Robert Plant – Carry Fire (Nonesuch)

Robert Plant continues his post-Zep musical journey, accompanied by the same group of Sensational Shape Shifters who grace his previous album, 2014’s Lullaby And…The Ceaseless Roar.

The roar that was Led Zeppelin has definitely gotten quieter over the years. Those looking for pile-driving riffs and thunderous drums should look elsewhere (perhaps the upcoming Jason Bonham show).

Plant’s Zeppelin roots are still very much on show, but, after moving back to England, and recording this album in Wales, Robert is more in synch with the rippling acoustic numbers found on Led Zep 3, rather than the deafening rocker of Number Four.

Having said that, the opening track is titled The May Queen, a not-so-subtle reference to Stairway To Heaven. But before you get your bustle in a hedgerow, be advised that this tune features a Seth Lakeman’s fiddle, rather than Mr Page’s guitar.

And that’s just fine by me.

Robert Plant has seemed to settle into a late-career groove, mixing English folk, American blues and Middle Eastern drones into his own sumptuous musical melange.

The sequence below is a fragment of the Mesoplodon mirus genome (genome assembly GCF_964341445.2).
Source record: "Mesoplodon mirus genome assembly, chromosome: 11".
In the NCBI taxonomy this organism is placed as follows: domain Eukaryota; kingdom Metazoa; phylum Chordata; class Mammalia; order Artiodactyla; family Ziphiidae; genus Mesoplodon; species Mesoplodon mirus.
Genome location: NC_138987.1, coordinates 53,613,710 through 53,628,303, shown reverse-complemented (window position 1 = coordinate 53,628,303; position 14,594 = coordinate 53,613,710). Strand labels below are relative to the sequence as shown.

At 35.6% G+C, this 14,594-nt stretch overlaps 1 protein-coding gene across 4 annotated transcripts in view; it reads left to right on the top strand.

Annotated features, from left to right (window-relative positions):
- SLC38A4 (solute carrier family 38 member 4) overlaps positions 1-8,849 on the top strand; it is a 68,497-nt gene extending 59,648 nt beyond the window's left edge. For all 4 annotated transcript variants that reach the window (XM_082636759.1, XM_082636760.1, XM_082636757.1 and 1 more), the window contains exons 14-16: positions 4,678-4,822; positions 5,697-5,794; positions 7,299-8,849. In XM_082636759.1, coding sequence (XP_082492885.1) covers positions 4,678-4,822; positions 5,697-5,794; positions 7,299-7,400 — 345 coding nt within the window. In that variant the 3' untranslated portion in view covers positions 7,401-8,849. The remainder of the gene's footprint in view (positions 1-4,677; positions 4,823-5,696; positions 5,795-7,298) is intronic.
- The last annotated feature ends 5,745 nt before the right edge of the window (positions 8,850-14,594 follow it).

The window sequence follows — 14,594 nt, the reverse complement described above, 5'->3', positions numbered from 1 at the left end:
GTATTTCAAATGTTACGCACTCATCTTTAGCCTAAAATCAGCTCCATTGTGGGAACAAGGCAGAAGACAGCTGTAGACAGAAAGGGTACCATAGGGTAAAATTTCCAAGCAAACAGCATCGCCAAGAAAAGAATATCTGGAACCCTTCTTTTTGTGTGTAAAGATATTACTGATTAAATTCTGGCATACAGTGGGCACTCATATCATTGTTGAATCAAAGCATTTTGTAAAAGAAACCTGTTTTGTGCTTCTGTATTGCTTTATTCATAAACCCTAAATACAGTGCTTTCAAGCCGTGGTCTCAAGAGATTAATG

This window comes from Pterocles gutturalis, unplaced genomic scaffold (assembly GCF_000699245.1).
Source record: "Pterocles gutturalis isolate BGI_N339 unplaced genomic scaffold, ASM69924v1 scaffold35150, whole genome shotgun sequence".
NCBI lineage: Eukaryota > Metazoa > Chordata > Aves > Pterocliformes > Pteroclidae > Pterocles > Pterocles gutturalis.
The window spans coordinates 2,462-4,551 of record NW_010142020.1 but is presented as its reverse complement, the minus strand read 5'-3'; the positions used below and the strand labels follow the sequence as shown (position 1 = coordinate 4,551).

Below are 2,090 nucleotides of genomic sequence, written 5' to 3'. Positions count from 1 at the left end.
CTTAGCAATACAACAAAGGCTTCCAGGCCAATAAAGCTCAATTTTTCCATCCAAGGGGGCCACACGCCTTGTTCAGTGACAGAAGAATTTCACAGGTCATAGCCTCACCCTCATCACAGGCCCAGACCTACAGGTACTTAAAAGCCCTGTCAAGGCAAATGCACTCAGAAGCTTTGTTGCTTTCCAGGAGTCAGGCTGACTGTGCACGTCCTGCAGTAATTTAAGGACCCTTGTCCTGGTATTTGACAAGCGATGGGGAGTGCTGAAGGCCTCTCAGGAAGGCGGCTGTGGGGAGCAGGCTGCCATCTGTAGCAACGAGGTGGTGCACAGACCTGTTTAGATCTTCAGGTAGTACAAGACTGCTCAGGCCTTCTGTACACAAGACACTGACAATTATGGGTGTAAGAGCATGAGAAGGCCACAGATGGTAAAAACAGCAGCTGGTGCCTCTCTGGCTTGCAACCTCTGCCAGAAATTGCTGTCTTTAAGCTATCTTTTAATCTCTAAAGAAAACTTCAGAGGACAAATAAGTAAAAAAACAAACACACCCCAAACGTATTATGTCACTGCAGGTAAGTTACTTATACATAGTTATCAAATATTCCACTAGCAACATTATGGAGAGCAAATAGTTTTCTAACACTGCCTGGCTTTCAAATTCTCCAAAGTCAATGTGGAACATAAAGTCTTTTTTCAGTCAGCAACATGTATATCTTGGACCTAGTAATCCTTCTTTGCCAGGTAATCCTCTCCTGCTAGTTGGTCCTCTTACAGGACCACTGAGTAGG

Vocally, he may not be screaming as if his lemons were being squeezed, but he is actually a much more accomplished, more nuanced vocalist now than he was in the 70s.

Tracks like Season’s Song, A Way With Words and Carry Fire simmer with Plant’s obvious love for the music he is making. There’s still a bit of the old hippie in him as he sings of the joys of love and things spiritual as flutes, mellotrons and fiddles dance around his voice.

I’m still seeking love and glory, just like I always do”, he sings in The May Queen.

It’s not all pastoral platitudes.

Carving Up The World Again…A Wall And Not A Fence and Bones Of Saints both address political concerns, taking aim at the nuclear arms race and the proliferation of guns on the black market.

Then there’s Bluebirds Over The Mountain, an old rockabilly tune by one Ersel Hickey, once recorded by The Beach Boys, now given a drone-y, dreamy slightly psychedelic feel and a co-vocal from Chrissie Hynde to boot!

Carry Fire closes out with a slow, ethereal reverb-soaked number called Heaven Sent, and yes, like much of the music on this new album, it does sound like it was a gift from the Gods.

Marty Duda